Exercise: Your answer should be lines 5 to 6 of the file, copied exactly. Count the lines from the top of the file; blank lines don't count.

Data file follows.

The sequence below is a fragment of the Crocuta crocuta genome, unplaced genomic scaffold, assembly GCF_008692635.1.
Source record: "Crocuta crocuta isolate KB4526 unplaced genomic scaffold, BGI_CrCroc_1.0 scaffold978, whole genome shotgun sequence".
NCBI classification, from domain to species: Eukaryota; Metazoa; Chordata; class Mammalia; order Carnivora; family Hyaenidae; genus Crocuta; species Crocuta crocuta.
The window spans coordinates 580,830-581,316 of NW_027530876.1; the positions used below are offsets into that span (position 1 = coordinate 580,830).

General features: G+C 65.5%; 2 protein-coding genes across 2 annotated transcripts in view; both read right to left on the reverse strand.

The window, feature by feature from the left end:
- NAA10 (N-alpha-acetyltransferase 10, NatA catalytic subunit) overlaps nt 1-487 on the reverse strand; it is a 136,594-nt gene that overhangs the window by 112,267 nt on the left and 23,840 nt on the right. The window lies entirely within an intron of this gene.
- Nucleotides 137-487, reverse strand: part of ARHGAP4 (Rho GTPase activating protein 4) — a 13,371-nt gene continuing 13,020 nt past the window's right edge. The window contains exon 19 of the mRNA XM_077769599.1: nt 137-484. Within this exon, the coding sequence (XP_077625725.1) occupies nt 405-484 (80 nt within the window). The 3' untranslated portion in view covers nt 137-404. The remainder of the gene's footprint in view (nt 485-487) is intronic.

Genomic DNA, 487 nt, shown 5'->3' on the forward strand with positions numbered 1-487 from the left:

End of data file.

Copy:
General features: G+C 65.5%; 2 protein-coding genes across 2 annotated transcripts in view; both read right to left on the reverse strand.

The window, feature by feature from the left end: